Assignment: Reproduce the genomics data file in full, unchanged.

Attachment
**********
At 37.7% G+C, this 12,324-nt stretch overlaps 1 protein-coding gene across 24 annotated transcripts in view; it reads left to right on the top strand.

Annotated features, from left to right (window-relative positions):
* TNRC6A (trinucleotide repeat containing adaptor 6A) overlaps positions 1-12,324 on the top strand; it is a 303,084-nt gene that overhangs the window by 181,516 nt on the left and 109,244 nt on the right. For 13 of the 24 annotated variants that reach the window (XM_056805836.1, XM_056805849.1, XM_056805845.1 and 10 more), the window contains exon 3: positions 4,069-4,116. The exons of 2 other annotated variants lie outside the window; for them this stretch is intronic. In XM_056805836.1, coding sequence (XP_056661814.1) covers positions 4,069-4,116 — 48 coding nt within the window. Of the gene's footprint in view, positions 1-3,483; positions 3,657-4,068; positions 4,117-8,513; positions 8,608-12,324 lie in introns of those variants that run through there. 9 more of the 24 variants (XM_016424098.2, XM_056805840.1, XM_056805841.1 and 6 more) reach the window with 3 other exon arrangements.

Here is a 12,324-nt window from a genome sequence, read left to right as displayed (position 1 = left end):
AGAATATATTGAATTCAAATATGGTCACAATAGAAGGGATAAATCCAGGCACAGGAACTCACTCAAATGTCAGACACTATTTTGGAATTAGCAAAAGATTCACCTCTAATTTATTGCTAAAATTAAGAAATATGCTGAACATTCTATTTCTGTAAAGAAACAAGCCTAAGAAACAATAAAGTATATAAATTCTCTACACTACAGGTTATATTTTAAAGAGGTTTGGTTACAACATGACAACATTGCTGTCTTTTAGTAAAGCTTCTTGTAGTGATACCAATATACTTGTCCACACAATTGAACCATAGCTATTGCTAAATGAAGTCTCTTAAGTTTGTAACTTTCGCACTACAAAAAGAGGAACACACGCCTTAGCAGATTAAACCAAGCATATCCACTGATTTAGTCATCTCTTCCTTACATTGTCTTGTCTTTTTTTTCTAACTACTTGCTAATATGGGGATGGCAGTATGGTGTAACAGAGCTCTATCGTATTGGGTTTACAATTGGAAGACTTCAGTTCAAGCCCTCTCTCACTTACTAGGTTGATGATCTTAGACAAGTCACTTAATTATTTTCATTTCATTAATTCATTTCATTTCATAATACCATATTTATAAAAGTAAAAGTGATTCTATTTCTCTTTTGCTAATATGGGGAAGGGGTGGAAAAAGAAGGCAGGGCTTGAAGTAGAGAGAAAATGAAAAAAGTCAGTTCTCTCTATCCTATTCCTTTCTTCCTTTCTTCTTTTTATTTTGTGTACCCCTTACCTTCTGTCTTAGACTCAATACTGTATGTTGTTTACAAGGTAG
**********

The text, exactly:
At 37.7% G+C, this 12,324-nt stretch overlaps 1 protein-coding gene across 24 annotated transcripts in view; it reads left to right on the top strand.

Annotated features, from left to right (window-relative positions):
* TNRC6A (trinucleotide repeat containing adaptor 6A) overlaps positions 1-12,324 on the top strand; it is a 303,084-nt gene that overhangs the window by 181,516 nt on the left and 109,244 nt on the right. For 13 of the 24 annotated variants that reach the window (XM_056805836.1, XM_056805849.1, XM_056805845.1 and 10 more), the window contains exon 3: positions 4,069-4,116. The exons of 2 other annotated variants lie outside the window; for them this stretch is intronic. In XM_056805836.1, coding sequence (XP_056661814.1) covers positions 4,069-4,116 — 48 coding nt within the window. Of the gene's footprint in view, positions 1-3,483; positions 3,657-4,068; positions 4,117-8,513; positions 8,608-12,324 lie in introns of those variants that run through there. 9 more of the 24 variants (XM_016424098.2, XM_056805840.1, XM_056805841.1 and 6 more) reach the window with 3 other exon arrangements.

Here is a 12,324-nt window from a genome sequence, read left to right as displayed (position 1 = left end):
AGAATATATTGAATTCAAATATGGTCACAATAGAAGGGATAAATCCAGGCACAGGAACTCACTCAAATGTCAGACACTATTTTGGAATTAGCAAAAGATTCACCTCTAATTTATTGCTAAAATTAAGAAATATGCTGAACATTCTATTTCTGTAAAGAAACAAGCCTAAGAAACAATAAAGTATATAAATTCTCTACACTACAGGTTATATTTTAAAGAGGTTTGGTTACAACATGACAACATTGCTGTCTTTTAGTAAAGCTTCTTGTAGTGATACCAATATACTTGTCCACACAATTGAACCATAGCTATTGCTAAATGAAGTCTCTTAAGTTTGTAACTTTCGCACTACAAAAAGAGGAACACACGCCTTAGCAGATTAAACCAAGCATATCCACTGATTTAGTCATCTCTTCCTTACATTGTCTTGTCTTTTTTTTCTAACTACTTGCTAATATGGGGATGGCAGTATGGTGTAACAGAGCTCTATCGTATTGGGTTTACAATTGGAAGACTTCAGTTCAAGCCCTCTCTCACTTACTAGGTTGATGATCTTAGACAAGTCACTTAATTATTTTCATTTCATTAATTCATTTCATTTCATAATACCATATTTATAAAAGTAAAAGTGATTCTATTTCTCTTTTGCTAATATGGGGAAGGGGTGGAAAAAGAAGGCAGGGCTTGAAGTAGAGAGAAAATGAAAAAAGTCAGTTCTCTCTATCCTATTCCTTTCTTCCTTTCTTCTTTTTATTTTGTGTACCCCTTACCTTCTGTCTTAGACTCAATACTGTATGTTGTTTACAAGGTAG